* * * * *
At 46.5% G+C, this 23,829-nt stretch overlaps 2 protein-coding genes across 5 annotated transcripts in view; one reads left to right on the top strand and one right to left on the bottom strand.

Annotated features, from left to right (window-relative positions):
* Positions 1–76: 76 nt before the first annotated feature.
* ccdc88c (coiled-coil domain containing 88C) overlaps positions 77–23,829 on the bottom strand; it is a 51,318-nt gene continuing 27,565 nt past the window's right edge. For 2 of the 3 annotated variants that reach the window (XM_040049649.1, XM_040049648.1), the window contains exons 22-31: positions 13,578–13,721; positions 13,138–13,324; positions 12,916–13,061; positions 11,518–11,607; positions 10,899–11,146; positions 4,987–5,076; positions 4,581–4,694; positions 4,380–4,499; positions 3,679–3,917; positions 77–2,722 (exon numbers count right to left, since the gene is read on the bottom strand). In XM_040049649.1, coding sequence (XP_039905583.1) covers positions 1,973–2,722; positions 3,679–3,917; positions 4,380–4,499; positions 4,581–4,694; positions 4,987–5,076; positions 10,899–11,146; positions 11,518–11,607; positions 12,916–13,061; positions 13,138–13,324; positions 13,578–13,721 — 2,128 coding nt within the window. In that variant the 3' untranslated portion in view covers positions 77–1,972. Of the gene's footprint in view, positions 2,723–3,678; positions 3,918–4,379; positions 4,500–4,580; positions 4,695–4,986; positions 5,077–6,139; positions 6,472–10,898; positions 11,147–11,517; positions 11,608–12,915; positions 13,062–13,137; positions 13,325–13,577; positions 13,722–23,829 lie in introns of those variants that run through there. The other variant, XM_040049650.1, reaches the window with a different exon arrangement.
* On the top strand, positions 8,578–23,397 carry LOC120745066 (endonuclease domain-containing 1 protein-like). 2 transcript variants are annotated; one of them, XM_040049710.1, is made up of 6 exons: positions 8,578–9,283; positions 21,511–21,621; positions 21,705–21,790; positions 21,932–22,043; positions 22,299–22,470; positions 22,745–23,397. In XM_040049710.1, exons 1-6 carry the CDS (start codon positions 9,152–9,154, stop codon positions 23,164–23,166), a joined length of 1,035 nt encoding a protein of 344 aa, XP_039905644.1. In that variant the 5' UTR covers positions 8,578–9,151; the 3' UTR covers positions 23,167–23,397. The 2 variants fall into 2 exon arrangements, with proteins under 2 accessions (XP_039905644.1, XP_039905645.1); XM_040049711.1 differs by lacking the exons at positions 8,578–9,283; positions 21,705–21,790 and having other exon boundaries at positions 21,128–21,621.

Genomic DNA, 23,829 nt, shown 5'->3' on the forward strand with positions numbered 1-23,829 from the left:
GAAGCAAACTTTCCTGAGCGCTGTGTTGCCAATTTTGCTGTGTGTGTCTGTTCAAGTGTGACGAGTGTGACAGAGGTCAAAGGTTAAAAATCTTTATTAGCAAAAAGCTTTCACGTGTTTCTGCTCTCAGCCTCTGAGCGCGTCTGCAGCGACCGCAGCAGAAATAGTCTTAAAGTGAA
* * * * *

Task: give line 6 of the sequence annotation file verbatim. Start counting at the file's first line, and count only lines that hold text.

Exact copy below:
Genomic DNA, 23,829 nt, shown 5'->3' on the forward strand with positions numbered 1-23,829 from the left: